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<People live around 20 years in retirement, but it seems all the attention is given to the young with lots of years ahead, I belive people living 20 years after retirement qualify for long term investment, but we get very little information for our 'situation'
Any suggestions?>

I think one reason for the lack of emphasis, even in this folder, for the older investor is that most of the participants are younger. I am 59 1/2 or so, so am aware of the disquiet that this may cause you.

I think there are a couple of things to consider. First is that you do not wish to depend on dieing only 20 years after you retire, so you better have a longer-range plan than that in mind. You can arrange to never run out of money by having enough invested so you never touch the principle (preferably let it grow a little faster than long-term inflation after taxes). I know that for me, I doubt I would have the luxury of waiting 25-30 years for the market to recover after an unpleasantness such as happened in 1929 - 1931. An 80% drop! That would be as if the DJIA dropped 6400 points or so instead of the silly little 550 or whatever it was that shook up all the talking heads and astrologers.

The other thing is that all investors, not just the older ones, should have some money around to live on for the duration of any likely market unpleasantness. There is a little social security (that I do not think will fail, but it will not become adequate as a sole source of income either), and you should have 6 months or so (perhaps up to 5 years or so as we get older) in something more liquid than a volatile stock portfolio). You have to spend money every month even if the market is down. When it is down, use the more liquid investment. Just do not put too much into it. I would hate to have 5 years supply of money in a money market or even treasury bonds. At present, I have about 2 years in mostly 6% savings bonds (2 years of squeaking by, less than one year's salary when I was working), and some money in Swiss Francs (about the same amount). But I think a case could be made for keeping it all in stocks.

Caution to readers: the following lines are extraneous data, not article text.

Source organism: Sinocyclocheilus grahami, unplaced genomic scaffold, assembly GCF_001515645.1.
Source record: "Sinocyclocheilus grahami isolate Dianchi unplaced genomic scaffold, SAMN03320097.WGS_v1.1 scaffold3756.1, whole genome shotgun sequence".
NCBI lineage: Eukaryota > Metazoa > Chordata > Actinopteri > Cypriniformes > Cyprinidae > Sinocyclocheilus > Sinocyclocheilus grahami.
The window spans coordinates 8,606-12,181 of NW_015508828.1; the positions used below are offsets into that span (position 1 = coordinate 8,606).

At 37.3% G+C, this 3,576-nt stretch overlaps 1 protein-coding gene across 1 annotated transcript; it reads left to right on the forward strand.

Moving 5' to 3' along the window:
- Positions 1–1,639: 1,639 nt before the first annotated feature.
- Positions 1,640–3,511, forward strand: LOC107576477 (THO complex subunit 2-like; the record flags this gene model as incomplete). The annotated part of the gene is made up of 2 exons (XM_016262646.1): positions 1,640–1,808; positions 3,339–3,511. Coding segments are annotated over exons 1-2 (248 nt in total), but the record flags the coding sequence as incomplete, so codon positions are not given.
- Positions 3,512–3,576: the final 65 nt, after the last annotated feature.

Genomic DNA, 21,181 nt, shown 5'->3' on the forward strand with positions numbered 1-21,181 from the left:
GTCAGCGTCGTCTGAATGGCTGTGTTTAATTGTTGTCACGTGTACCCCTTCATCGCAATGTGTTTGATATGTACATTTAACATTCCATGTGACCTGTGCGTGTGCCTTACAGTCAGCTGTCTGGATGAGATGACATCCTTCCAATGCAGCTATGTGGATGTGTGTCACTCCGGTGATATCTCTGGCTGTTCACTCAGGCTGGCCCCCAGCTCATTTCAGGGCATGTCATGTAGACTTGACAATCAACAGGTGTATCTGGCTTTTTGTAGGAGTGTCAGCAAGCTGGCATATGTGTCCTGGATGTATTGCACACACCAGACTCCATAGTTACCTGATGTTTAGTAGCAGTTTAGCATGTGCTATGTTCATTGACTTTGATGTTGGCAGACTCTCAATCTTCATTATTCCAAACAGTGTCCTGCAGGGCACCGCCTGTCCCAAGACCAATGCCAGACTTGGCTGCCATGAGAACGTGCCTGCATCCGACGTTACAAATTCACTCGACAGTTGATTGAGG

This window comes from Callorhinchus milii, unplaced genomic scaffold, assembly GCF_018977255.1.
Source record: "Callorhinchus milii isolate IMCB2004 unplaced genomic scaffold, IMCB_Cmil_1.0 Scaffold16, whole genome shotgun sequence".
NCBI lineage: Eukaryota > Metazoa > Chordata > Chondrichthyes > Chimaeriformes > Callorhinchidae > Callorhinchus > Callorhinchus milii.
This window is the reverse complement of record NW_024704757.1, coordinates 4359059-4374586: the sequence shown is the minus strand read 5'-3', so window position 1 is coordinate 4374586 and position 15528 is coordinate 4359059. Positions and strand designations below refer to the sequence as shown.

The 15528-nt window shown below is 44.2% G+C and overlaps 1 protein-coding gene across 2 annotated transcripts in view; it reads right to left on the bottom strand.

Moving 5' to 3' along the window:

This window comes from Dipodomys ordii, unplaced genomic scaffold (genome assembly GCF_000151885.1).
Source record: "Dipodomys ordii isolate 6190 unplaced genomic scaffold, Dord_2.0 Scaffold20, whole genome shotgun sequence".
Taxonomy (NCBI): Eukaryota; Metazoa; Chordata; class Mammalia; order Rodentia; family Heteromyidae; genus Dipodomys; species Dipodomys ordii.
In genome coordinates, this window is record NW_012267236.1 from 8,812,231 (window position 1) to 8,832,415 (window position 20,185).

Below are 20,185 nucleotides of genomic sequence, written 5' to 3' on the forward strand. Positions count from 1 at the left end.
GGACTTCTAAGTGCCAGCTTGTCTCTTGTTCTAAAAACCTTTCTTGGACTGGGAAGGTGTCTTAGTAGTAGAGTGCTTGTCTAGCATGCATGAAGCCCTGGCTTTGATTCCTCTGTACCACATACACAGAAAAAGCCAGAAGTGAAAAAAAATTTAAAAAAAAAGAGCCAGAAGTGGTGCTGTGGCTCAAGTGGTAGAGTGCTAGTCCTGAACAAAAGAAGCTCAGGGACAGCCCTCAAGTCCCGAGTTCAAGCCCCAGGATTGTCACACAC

Recently Robert Sheard suggested subtracting your age from 100 and putting that amount into a growth portfolio and the rest into a value portfolio. Thus, as you get older, your investments would become more conservative, but not something a lousy as bonds which, after taxes, just barely keep up with inflation.

The second
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